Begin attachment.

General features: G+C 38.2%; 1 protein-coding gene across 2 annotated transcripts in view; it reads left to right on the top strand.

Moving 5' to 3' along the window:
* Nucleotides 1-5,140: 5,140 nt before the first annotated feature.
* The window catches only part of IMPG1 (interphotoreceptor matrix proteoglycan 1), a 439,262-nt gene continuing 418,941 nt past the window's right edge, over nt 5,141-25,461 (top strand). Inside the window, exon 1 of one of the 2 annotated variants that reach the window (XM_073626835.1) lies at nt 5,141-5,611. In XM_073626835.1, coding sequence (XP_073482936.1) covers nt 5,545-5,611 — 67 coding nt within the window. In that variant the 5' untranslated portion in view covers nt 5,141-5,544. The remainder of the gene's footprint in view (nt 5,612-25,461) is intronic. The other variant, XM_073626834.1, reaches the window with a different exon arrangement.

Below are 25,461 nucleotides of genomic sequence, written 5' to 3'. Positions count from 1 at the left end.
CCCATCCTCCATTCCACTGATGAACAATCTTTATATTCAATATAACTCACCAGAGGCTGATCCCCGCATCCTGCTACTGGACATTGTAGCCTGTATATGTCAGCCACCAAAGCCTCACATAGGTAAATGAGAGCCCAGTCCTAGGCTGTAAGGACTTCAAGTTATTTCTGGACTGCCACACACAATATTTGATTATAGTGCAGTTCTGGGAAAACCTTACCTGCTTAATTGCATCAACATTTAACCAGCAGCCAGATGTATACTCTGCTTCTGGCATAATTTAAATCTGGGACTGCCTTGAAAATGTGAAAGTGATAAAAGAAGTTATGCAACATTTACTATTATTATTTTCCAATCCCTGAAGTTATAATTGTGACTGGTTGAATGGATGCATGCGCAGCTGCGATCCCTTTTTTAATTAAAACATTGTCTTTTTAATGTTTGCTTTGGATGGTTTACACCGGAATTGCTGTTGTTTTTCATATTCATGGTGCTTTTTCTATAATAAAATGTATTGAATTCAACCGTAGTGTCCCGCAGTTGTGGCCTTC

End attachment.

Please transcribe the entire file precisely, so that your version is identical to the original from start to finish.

General features: G+C 38.2%; 1 protein-coding gene across 2 annotated transcripts in view; it reads left to right on the top strand.

Moving 5' to 3' along the window:
* Nucleotides 1-5,140: 5,140 nt before the first annotated feature.
* The window catches only part of IMPG1 (interphotoreceptor matrix proteoglycan 1), a 439,262-nt gene continuing 418,941 nt past the window's right edge, over nt 5,141-25,461 (top strand). Inside the window, exon 1 of one of the 2 annotated variants that reach the window (XM_073626835.1) lies at nt 5,141-5,611. In XM_073626835.1, coding sequence (XP_073482936.1) covers nt 5,545-5,611 — 67 coding nt within the window. In that variant the 5' untranslated portion in view covers nt 5,141-5,544. The remainder of the gene's footprint in view (nt 5,612-25,461) is intronic. The other variant, XM_073626834.1, reaches the window with a different exon arrangement.

Below are 25,461 nucleotides of genomic sequence, written 5' to 3'. Positions count from 1 at the left end.
CCCATCCTCCATTCCACTGATGAACAATCTTTATATTCAATATAACTCACCAGAGGCTGATCCCCGCATCCTGCTACTGGACATTGTAGCCTGTATATGTCAGCCACCAAAGCCTCACATAGGTAAATGAGAGCCCAGTCCTAGGCTGTAAGGACTTCAAGTTATTTCTGGACTGCCACACACAATATTTGATTATAGTGCAGTTCTGGGAAAACCTTACCTGCTTAATTGCATCAACATTTAACCAGCAGCCAGATGTATACTCTGCTTCTGGCATAATTTAAATCTGGGACTGCCTTGAAAATGTGAAAGTGATAAAAGAAGTTATGCAACATTTACTATTATTATTTTCCAATCCCTGAAGTTATAATTGTGACTGGTTGAATGGATGCATGCGCAGCTGCGATCCCTTTTTTAATTAAAACATTGTCTTTTTAATGTTTGCTTTGGATGGTTTACACCGGAATTGCTGTTGTTTTTCATATTCATGGTGCTTTTTCTATAATAAAATGTATTGAATTCAACCGTAGTGTCCCGCAGTTGTGGCCTTC